LOVE SURVIVES FIERY CRASH THAT KILLED PILOT IN 1945

Leila Ross Ala of Montrose, beneath pictures of her handsome brother, World War II Pilot Charles Ross, and other family members.

Leila Ross Ala of Montrose, beneath pictures of her handsome brother, World War II Pilot Charles Ross, and other family members.

By Caitlin Switzer
MONTROSE—(November 19, 2013) He was born near Ridgway in 1916, delivered by Ouray’s Dr. Bates. As a young man he was good looking and charismatic, and might have pursued a career in the field of entertainment had he survived. Sadly, though Pilot Charles Ross was able to parachute from the fiery explosion that had engulfed his B25 above Italy in 1945, he survived for just a matter of days after being rescued by caring civilians. Ross, who was 28, was greatly missed by his family, including younger sister Leila who was then a schoolteacher. Over the years, Leila has saved a few treasured pictures of her handsome brother, and treasured a thousand memories.
“He was seven years older than me,” she said. “Mother kept his letters from the time he was inducted. It was quite a history—he used to say that he loved to fly, but he sure hated those missions.”
When the family learned that Charles had been shot down, it was February.
“The War ended in June,” Leila recalled. “We knew he was missing, but we had just hoped he had gone North, or something…”
Instead, they learned that Ross had died in a military hospital in Trentino, Italy. His sister, now 90, lives in Montrose, where she has spent most of her life. Last week, Leila Ross Ala learned that somebody in Trentino had acquired a picture of Charles long ago, and wanted his family to have it.
The letter had found her via the Welcome Home Montrose Warrior Resource Center Facebook site, after it had been received and posted at the front desk of the non-profit’s headquarters at 11 South Park Avenue. WHM Founder Melanie Kline had mentioned the letter on Jim Kerschner’s KUBC radio show a week ago, and when she returned to the Warrior Resource Center, Kline encountered World War II veteran Charles Carr.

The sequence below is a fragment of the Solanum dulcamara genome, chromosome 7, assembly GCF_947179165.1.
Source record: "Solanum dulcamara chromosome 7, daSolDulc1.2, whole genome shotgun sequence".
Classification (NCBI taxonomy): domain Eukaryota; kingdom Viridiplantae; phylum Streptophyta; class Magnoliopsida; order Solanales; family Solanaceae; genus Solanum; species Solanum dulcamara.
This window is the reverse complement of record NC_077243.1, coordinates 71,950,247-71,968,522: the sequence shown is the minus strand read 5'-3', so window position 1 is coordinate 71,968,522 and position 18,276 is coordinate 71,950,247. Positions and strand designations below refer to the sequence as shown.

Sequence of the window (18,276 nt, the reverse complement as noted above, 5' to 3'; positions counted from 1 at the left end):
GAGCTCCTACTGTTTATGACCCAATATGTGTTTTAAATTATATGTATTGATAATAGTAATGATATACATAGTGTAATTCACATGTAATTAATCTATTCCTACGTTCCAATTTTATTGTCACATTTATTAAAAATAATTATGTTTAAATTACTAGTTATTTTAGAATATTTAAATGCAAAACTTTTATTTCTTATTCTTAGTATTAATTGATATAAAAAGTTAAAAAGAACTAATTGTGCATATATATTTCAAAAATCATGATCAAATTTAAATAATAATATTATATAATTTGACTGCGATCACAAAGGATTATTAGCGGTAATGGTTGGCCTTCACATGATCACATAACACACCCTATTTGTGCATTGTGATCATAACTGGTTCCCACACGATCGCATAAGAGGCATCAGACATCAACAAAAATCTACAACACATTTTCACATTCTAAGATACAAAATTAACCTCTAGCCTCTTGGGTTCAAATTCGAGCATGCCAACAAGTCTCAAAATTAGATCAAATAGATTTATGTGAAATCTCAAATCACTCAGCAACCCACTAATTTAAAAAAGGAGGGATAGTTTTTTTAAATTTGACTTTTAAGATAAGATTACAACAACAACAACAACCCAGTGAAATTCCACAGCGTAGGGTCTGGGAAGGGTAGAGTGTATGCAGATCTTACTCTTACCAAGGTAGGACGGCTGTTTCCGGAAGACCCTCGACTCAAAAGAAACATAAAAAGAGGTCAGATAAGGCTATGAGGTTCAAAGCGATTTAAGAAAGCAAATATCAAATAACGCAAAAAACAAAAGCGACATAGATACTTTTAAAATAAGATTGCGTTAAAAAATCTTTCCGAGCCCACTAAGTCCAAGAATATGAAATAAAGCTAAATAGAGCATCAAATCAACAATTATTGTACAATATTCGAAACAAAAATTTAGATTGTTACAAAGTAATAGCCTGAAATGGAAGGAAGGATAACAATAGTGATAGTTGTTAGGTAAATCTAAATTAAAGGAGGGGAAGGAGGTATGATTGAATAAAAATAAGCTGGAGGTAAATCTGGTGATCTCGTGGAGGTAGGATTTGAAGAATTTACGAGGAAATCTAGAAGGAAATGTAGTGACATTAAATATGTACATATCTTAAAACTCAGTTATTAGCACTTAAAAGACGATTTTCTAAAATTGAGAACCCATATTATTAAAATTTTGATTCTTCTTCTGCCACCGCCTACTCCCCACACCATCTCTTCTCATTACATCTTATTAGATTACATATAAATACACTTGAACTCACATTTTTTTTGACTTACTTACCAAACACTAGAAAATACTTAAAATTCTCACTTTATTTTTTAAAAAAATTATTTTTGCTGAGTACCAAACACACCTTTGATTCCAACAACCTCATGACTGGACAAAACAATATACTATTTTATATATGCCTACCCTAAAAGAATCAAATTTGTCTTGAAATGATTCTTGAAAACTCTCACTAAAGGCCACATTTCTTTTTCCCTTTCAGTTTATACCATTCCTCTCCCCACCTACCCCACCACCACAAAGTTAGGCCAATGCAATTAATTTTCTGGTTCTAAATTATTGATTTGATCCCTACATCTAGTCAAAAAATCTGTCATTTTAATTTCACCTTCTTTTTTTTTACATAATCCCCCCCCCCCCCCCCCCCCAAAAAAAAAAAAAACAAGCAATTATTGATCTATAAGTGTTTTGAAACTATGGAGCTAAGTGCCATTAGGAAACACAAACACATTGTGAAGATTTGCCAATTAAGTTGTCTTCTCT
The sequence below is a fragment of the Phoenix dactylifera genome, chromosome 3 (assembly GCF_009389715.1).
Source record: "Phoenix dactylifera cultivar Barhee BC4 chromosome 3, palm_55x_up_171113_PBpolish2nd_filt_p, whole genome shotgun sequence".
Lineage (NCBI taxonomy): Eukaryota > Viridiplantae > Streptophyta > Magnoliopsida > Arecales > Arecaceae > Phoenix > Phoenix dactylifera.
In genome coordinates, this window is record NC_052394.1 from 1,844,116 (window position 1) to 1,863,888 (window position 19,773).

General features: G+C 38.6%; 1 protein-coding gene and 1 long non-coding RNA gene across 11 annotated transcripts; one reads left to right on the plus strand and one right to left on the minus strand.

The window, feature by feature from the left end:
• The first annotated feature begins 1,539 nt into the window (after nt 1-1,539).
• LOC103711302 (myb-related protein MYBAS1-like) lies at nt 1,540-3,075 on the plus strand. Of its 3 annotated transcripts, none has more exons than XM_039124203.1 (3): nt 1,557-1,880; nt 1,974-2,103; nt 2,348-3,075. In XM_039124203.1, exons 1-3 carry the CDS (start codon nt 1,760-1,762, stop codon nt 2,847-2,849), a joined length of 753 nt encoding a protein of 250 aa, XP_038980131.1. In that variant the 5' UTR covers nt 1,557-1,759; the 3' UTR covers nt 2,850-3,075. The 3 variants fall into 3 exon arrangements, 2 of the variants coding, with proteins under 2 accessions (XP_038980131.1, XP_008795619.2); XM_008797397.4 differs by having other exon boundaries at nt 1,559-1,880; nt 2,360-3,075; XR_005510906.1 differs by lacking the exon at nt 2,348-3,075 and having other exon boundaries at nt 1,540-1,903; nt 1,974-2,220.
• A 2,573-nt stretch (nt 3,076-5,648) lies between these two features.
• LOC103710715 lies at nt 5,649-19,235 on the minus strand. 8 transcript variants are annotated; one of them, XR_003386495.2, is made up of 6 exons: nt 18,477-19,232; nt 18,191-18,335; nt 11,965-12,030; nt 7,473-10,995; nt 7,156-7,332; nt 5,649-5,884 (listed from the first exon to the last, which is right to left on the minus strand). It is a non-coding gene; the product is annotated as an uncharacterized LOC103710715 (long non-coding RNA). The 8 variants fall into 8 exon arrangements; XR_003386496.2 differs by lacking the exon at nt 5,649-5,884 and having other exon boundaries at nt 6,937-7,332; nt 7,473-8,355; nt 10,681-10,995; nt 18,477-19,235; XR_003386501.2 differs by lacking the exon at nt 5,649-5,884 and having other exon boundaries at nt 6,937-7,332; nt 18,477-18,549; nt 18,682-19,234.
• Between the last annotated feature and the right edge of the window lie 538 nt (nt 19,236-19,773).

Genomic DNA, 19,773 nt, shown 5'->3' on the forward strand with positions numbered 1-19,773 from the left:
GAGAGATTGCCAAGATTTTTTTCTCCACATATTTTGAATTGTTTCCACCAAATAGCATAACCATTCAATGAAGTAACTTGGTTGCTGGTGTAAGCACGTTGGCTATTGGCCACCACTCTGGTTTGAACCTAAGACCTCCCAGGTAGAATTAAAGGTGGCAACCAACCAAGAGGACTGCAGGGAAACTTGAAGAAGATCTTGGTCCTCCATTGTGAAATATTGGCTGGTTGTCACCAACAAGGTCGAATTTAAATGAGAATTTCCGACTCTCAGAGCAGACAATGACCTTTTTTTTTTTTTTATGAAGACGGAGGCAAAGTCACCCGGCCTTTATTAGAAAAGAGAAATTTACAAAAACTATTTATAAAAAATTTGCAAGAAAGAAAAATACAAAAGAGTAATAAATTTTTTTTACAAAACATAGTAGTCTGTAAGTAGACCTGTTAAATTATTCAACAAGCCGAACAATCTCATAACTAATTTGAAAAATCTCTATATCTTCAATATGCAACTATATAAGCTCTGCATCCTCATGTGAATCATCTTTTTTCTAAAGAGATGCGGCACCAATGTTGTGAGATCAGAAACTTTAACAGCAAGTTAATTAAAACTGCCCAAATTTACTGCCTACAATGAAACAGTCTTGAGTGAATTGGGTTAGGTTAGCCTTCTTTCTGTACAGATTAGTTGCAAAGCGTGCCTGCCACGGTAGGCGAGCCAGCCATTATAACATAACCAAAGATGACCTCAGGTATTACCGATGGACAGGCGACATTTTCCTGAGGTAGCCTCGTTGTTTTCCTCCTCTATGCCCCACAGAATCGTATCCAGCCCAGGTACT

As fate would have it, Carr had been a seventh grade student of Leila’s many years ago, and thought the letter referred to her brother. After some investigation, Carr found Leila at Homestead of Montrose.
For Kline, it was the latest in a series of miracles that have taken place since she founded Welcome Home Montrose and the Warrior Resource Center several years ago.
“I am amazed at the internet, at Facebook, at Google translator, the miracle of Welcome Home Montrose, and a wonderful man in Italy who contacted us with a very old photo he has kept since 1945,” Kline said. “What are the odds?”
As Leila awaits the arrival of the long lost photo, she has been working to compose a song in honor of Charles, and writing her memories down.
“I was a teacher, and when I got the word about Charles I was fresh out of college,” she said. “I was 20, and I had students as old as 16! It really was not the best year.”
Born in the West End and a graduate of Norwood High School, Leila stays sharp today with laughter and by playing music—though she is a polio survivor, she has adapted to her physical limitations and still plays for others–and by reflecting on life’s mysteries.
“My brother was no coward,” she said. “He was burned and broken, and his crew had gone down with the plane. He was in a hospital right there, but he may not have had the will to live.”
In the words of a poem that Leila continues to rewrite a little each day, “Did he have an inkling that this would be his final mission, the silver bird, pilot and his crew?”
Leila looks forward to having another photo of Charles for her album, and enjoys visiting with the staff who assist her at Homestead of Montrose. She does have some suggestions for the kitchen, however.
“I watch Dr. Oz,” she said. “I think they should make our cooks watch Dr. Oz—there aren’t enough vegetables on our plates, and they tend to be overcooked. They’ll put corn with potatoes–how about a fresh salad?”
Paying attention to her health is a lifelong habit, she noted, and she has no intention of breaking it now.
“I am 90 years old, and I can do what I want,” she said.